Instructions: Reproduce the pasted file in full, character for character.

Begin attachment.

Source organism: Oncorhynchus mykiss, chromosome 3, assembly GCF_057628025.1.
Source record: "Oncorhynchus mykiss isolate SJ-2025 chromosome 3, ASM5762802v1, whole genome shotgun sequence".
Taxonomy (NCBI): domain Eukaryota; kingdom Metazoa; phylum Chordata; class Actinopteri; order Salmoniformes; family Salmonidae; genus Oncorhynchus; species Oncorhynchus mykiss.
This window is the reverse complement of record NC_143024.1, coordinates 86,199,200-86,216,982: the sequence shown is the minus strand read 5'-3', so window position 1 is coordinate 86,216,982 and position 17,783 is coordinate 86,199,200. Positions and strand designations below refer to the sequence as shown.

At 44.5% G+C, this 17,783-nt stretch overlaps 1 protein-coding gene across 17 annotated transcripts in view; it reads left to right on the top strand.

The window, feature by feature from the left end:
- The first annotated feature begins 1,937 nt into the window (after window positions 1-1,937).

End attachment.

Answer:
Source organism: Oncorhynchus mykiss, chromosome 3, assembly GCF_057628025.1.
Source record: "Oncorhynchus mykiss isolate SJ-2025 chromosome 3, ASM5762802v1, whole genome shotgun sequence".
Taxonomy (NCBI): domain Eukaryota; kingdom Metazoa; phylum Chordata; class Actinopteri; order Salmoniformes; family Salmonidae; genus Oncorhynchus; species Oncorhynchus mykiss.
This window is the reverse complement of record NC_143024.1, coordinates 86,199,200-86,216,982: the sequence shown is the minus strand read 5'-3', so window position 1 is coordinate 86,216,982 and position 17,783 is coordinate 86,199,200. Positions and strand designations below refer to the sequence as shown.

At 44.5% G+C, this 17,783-nt stretch overlaps 1 protein-coding gene across 17 annotated transcripts in view; it reads left to right on the top strand.

The window, feature by feature from the left end:
- The first annotated feature begins 1,937 nt into the window (after window positions 1-1,937).